© 2024 NPR Illinois
The Capital's Community & News Service
Play Live Radio
Next Up:
0:00
0:00
0:00 0:00
Available On Air Stations
2024 Spring Drive Update: If you have not given yet this year, your support is needed. Any amount makes a difference. Please CLICK HERE to donate now.

Youth justice expert Heidi Mueller will head up embattled Illinois DCFS

Heidi Mueller, former director of the Illinois Department of Juvenile Justice, has been named the new director of the Illinois Department of Children and Family Services.
Provided photo
Heidi Mueller, former director of the Illinois Department of Juvenile Justice, has been named the new director of the Illinois Department of Children and Family Services.

Gov. J.B. Pritzker on Wednesday named Heidi Mueller — a child welfare and juvenile justice expert — as head of the state’s embattled Department of Children and Family Services.

Mueller, who has served as director of the Illinois Department of Juvenile Justice since 2016, was selected after a national search. She will take the reins of the scandal-plagued agency beginning February 1, according to the governor’s office.

In 2020, Mueller launched the 21st Century Illinois Transformation Plan, which aimed to reshape the way youth are cared for in the juvenile justice system.

Mueller will become the agency’s 13th director in 14 years.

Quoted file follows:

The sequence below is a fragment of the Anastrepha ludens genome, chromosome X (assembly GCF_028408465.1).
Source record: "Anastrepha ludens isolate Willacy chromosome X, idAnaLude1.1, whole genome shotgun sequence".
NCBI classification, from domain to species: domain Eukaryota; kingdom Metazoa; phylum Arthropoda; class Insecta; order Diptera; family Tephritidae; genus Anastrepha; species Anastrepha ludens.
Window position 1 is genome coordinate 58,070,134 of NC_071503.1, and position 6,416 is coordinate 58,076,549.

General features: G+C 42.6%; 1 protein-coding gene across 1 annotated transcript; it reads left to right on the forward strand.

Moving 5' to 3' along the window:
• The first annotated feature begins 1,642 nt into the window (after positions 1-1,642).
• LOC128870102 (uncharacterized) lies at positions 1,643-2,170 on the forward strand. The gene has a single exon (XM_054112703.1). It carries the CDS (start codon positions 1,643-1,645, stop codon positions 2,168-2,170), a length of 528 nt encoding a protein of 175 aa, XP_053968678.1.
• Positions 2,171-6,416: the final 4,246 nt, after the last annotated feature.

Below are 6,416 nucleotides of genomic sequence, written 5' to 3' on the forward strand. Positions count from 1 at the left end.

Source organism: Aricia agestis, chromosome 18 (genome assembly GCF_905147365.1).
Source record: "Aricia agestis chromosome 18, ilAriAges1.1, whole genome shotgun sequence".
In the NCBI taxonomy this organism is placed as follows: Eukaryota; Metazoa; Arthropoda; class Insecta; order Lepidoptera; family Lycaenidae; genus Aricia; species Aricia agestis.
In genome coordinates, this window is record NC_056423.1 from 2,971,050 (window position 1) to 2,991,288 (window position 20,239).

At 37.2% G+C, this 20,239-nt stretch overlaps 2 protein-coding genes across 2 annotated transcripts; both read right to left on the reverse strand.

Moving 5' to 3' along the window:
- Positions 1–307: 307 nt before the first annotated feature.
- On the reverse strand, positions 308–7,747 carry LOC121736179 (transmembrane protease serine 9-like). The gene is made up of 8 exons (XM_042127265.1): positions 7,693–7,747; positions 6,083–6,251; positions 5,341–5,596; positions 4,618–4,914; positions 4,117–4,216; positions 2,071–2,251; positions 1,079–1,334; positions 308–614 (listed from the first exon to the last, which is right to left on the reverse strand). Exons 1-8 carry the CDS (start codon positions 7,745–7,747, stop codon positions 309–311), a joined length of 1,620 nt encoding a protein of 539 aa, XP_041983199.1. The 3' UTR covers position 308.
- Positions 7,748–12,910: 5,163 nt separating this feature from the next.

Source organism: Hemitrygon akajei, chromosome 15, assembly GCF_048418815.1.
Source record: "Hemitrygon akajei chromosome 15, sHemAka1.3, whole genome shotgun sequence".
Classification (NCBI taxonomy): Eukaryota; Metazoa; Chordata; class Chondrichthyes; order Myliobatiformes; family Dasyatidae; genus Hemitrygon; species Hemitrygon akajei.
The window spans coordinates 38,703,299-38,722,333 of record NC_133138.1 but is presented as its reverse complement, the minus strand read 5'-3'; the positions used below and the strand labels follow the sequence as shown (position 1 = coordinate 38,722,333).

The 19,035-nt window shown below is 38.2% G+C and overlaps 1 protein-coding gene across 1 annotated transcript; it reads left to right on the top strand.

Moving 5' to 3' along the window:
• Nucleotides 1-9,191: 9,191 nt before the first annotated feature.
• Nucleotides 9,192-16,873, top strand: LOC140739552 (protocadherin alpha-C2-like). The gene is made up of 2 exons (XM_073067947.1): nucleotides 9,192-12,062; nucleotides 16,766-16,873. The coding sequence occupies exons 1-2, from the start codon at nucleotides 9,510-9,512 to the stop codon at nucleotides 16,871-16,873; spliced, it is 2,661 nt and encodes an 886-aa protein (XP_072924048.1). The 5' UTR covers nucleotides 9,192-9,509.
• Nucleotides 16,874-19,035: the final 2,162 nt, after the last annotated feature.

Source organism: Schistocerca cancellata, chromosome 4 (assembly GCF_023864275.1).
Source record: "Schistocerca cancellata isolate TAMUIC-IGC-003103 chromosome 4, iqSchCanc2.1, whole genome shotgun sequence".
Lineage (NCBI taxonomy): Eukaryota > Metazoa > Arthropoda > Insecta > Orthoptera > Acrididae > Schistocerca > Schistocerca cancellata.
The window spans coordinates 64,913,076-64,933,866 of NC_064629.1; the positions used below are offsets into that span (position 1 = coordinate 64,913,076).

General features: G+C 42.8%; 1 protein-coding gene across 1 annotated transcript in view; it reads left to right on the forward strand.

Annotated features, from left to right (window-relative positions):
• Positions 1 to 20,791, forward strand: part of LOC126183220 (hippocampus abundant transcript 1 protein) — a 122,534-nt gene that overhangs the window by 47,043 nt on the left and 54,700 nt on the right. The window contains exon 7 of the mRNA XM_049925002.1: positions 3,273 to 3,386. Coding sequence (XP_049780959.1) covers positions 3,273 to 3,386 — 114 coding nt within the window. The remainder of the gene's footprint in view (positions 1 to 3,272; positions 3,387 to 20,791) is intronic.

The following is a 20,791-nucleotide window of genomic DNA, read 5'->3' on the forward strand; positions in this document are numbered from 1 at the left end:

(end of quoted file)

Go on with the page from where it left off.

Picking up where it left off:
“The work Director Mueller has done at the Department of Juvenile Justice over the last several years has been transformative for the juvenile justice system in Illinois, and I am thrilled that she will bring her unique experience and talents to DCFS,” Pritzker said in a statement.

“Heidi’s care and compassion for the most at-risk young people in our state and her exceptional leadership are hallmarks of her career,” Pritzker added, “and I know that her passion and expertise will be a significant asset as we continue to improve our state’s child welfare system.”

Marc Smith, who announced his resignation as director last year after serving since 2019, is remaining in his role through January “to ensure a smooth transition,” the governor’s office stated. DCFS staffers on Monday received an email notifying them that Smith would be remaining in his role until the new director began.

Smith’s resignation, announced in a call with staffers, came a week after a report from the Illinois auditor general found 33 instances of noncompliance, including that the department did not immediately report to state’s attorneys 28% of child abuse and neglect reports involving children who had tested positive for a controlled substance.

Smith’s controversial tenure included receiving multiple contempt citations from a Cook County judge last year for failing to place children under the care of the agency. But an appellate court panel in November 2022 ruled that the judge had abused his discretion with the findings against Smith, overturning 10 of them.

In the final days of December, DCFS released an annual report which revealed even more problems, including that in the last fiscal year, 218 children stayed for 30 days or more in what were supposed to be emergency, short-term placements. Of these children, 36.24% stayed in the temporary placements for more than four months — and the average age for the children was 11 years old.

Tina Sfondeles is the chief political reporter, covering all levels of government and politics with a special focus on the Illinois General Assembly, Gov. J.B. Pritzker’s administration and statewide and federal elections.
Related Stories